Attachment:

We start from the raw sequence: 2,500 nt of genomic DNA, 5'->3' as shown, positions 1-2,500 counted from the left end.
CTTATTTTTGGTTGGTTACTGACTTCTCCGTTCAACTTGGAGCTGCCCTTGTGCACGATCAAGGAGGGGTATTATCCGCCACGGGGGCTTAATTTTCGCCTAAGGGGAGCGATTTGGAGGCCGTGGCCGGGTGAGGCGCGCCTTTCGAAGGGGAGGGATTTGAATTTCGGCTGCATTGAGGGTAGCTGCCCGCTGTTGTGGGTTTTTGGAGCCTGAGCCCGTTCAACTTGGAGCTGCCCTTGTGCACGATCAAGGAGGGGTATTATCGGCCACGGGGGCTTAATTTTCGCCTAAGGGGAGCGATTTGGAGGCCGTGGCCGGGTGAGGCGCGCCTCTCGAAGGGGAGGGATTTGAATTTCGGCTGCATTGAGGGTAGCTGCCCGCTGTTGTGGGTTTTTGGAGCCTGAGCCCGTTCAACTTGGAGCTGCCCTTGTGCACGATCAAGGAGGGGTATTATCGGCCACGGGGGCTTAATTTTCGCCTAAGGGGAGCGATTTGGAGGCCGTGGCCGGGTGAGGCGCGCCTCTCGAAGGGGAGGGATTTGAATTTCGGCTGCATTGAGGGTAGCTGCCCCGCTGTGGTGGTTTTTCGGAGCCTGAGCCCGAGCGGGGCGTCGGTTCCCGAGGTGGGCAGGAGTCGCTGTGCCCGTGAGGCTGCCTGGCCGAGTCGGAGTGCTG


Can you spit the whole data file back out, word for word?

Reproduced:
We start from the raw sequence: 2,500 nt of genomic DNA, 5'->3' as shown, positions 1-2,500 counted from the left end.
CTTATTTTTGGTTGGTTACTGACTTCTCCGTTCAACTTGGAGCTGCCCTTGTGCACGATCAAGGAGGGGTATTATCCGCCACGGGGGCTTAATTTTCGCCTAAGGGGAGCGATTTGGAGGCCGTGGCCGGGTGAGGCGCGCCTTTCGAAGGGGAGGGATTTGAATTTCGGCTGCATTGAGGGTAGCTGCCCGCTGTTGTGGGTTTTTGGAGCCTGAGCCCGTTCAACTTGGAGCTGCCCTTGTGCACGATCAAGGAGGGGTATTATCGGCCACGGGGGCTTAATTTTCGCCTAAGGGGAGCGATTTGGAGGCCGTGGCCGGGTGAGGCGCGCCTCTCGAAGGGGAGGGATTTGAATTTCGGCTGCATTGAGGGTAGCTGCCCGCTGTTGTGGGTTTTTGGAGCCTGAGCCCGTTCAACTTGGAGCTGCCCTTGTGCACGATCAAGGAGGGGTATTATCGGCCACGGGGGCTTAATTTTCGCCTAAGGGGAGCGATTTGGAGGCCGTGGCCGGGTGAGGCGCGCCTCTCGAAGGGGAGGGATTTGAATTTCGGCTGCATTGAGGGTAGCTGCCCCGCTGTGGTGGTTTTTCGGAGCCTGAGCCCGAGCGGGGCGTCGGTTCCCGAGGTGGGCAGGAGTCGCTGTGCCCGTGAGGCTGCCTGGCCGAGTCGGAGTGCTG